The orphaned Varvara, naturally enough, hopes to be provided for in her grandmother’s will. She soon recognizes, however, that her greedy Uncle Cedric wants all the family money for himself. This fat, vulgar businessman quickly determines to cast doubt on his niece’s legitimacy. Are there any actual documents that prove her parents were married? Meanwhile, Varvara — afraid of being poisoned — insists on drinking only from a rhinoceros’s horn, which she believes neutralizes all toxins. Not surprisingly, mealtimes at Aynho Terrace frequently occur “in an atmosphere of clotted melodrama.”
Before long, David starts to introduce Varvara into London life. For their first promenade together she dons a shapeless garment that, we are told, “was not intrinsically daring, but a piquant effect could be obtained by leaving the buttons which ran down the front open as far as the waist.” That afternoon the strolling couple encounter David’s college friend, Andrew, a sophisticated gadabout and ladies’ man who is immediately smitten with the human tidal wave from Turkestan.
Throughout “Sea of Glass,” sex is regularly alluded to with jolly, good-natured urbanity. In Mrs. Ellison’s house David notices a chair’s back panel “adorned by an inset plaque of two pre-Raphaelite maidens looking into each other’s eyes with an expression which would cause comment nowadays.” Old Turpin remembers once being caught in the cellar “doing the under-’ousemaid a bit of good.” Andrew arranges for Varvara to acquire some new clothes, in part so that he can ogle her in the fitting room. At one moment of crisis, our beautiful heroine actually tells another character, “Tonight, I shall grant you my supreme favours.” He replies: “Good God, where do you pick up language like that?”
No matter what the situation, Varvara acts with a self-dramatizing, operatic intensity. Back in Doljuk, she grew up against a backdrop of insurrections, torture, daily prayers and sudden death. Her nurse taught her the mysteries of heal-alls and more sinister potions. Although she now aspires to become a proper English miss, Varvara remains, in her innately theatrical way, a born survivor. At one point she grows convinced that her grandmother will die and leave her penniless. David says it’s just “nonsense” to think she will starve, to which Varvara replies:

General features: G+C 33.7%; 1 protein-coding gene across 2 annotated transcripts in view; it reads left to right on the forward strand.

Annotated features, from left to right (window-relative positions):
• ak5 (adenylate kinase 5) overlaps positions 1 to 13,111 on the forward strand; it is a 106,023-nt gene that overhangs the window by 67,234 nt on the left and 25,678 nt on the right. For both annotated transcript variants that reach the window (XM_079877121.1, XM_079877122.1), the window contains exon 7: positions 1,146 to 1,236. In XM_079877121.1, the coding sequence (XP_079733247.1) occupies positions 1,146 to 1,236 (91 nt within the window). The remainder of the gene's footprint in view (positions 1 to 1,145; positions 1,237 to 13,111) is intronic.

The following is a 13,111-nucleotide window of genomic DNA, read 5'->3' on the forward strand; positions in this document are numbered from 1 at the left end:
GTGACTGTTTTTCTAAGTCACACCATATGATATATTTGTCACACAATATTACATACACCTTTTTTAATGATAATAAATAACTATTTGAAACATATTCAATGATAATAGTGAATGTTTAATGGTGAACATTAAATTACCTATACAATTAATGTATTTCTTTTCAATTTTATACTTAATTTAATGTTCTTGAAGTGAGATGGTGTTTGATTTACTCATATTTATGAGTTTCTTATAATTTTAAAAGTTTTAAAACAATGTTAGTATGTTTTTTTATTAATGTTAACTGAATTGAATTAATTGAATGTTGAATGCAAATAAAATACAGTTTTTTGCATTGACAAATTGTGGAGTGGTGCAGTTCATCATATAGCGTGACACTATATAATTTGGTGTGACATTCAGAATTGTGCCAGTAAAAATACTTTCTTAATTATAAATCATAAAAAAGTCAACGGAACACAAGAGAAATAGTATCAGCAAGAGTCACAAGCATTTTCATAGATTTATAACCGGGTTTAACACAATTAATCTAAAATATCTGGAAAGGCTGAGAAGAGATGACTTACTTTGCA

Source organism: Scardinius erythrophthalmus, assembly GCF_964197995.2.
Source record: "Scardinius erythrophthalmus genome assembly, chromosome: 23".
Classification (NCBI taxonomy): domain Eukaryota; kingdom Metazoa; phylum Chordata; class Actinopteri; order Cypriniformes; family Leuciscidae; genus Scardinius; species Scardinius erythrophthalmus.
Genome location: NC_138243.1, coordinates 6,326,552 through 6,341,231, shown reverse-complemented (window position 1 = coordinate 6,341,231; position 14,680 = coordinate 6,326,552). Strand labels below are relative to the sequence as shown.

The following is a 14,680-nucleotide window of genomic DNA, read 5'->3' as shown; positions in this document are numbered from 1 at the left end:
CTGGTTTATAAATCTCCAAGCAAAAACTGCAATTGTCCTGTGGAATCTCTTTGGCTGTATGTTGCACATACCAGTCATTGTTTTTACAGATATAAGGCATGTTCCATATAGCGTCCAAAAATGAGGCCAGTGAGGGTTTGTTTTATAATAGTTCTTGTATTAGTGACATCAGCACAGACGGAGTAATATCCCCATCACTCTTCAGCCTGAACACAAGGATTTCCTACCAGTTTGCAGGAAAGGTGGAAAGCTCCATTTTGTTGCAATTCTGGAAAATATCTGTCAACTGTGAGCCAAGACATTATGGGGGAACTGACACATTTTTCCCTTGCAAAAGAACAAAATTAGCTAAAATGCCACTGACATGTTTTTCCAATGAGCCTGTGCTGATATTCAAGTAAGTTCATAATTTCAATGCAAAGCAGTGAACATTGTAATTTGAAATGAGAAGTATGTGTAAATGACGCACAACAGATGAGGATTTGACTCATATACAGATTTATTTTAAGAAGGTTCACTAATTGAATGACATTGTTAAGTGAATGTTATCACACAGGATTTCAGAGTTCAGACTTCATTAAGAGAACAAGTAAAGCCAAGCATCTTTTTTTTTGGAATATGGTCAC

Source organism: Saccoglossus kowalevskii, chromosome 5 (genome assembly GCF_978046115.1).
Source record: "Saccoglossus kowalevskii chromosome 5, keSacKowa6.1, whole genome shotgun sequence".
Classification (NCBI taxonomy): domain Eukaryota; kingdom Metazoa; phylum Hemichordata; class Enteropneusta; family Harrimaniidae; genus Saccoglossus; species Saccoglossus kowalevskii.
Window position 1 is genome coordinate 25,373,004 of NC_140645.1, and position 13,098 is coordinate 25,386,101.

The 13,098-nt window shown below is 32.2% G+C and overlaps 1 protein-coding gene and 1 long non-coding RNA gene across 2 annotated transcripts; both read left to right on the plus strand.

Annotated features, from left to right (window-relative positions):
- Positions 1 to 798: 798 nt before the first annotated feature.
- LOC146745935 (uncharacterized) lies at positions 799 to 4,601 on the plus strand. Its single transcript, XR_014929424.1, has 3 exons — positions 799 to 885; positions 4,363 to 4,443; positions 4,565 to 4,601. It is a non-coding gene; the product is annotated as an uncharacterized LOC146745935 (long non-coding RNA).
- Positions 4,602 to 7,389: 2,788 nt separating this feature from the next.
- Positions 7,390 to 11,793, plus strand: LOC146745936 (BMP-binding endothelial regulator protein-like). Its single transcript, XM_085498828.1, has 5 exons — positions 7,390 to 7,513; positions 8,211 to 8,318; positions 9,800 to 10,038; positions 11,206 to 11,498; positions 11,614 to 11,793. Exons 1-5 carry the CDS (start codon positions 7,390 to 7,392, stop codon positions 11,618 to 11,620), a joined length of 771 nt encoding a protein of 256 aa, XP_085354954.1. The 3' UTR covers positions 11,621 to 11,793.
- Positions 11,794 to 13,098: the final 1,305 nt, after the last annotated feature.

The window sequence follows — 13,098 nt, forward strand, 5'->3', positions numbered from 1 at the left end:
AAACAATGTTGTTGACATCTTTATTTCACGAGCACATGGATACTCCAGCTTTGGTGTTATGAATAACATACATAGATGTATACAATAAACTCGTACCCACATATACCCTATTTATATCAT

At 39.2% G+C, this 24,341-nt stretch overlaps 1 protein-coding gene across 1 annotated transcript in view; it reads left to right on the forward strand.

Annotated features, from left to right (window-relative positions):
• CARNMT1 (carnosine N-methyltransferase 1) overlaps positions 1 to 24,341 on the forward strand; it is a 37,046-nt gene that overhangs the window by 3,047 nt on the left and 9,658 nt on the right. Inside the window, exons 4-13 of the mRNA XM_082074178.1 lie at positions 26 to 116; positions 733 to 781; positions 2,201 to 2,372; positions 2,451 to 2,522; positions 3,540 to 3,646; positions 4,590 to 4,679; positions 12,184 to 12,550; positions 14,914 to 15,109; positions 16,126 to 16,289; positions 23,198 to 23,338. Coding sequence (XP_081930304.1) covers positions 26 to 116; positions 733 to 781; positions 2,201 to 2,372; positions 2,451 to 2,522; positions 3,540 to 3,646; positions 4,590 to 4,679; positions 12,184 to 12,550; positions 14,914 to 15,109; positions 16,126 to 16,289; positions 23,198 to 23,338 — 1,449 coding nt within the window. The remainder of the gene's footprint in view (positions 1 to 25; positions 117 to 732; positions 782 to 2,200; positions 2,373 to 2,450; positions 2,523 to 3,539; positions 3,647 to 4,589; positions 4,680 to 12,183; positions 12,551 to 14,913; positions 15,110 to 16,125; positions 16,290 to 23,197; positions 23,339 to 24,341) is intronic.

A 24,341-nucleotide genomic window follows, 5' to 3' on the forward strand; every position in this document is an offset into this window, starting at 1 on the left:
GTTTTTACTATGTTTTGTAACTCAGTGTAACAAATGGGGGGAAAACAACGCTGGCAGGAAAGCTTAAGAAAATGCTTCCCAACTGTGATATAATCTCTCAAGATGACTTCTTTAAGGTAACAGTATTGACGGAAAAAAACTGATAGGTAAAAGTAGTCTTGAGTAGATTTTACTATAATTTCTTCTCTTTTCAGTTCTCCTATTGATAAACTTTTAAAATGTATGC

“ ‘Perhaps — but only because I shall go on the streets first.’ She repeated the phrase with relish, adding: ‘In my good new clothes. My grandmother’s ghost will come up behind me, grieving and repenting in the cold.’ ”
At this point, David interjects, “ ‘And interfering considerably with business, I should think.’ ”
Halfway through the book, a death occurs, and Varvara is sure the authorities will arrest her for murder. Nonetheless, she declares, “before the police hang me, I shall save my breath to utter a great cry of innocence.” Later, she decides to run away instead, hoping David will come with her. She reassures him: “If I am caught, I shall poison myself before they can torture me. But I shall leave a letter between my breasts swearing by God that you are innocent.”
“Sea of Glass” is half comedy of manners, half murder mystery, and terrifically enjoyable throughout. Figuratively as well as literally, Varvara dwarfs everyone around her and it is only appropriate that she should eventually pass into myth. Might she have become the sexually liberated queen of a small island off the coast of Guinea? Was she the sharpshooting defender of a small English estate during the Second World War? Did she immigrate to California, where she was revered as the high priestess of a crackpot religion? Anything is possible for the wondrous, irresistible Varvara. Edward Gorey loved “Sea of Glass,” and so will you.
Michael Dirda reviews each Thursday in Style and is the author, most recently, of “Browsings: A Year of Reading, Collecting, and Living With Books.”
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By Dennis Parry
Valancourt. 226 pp. Paperback, $17.99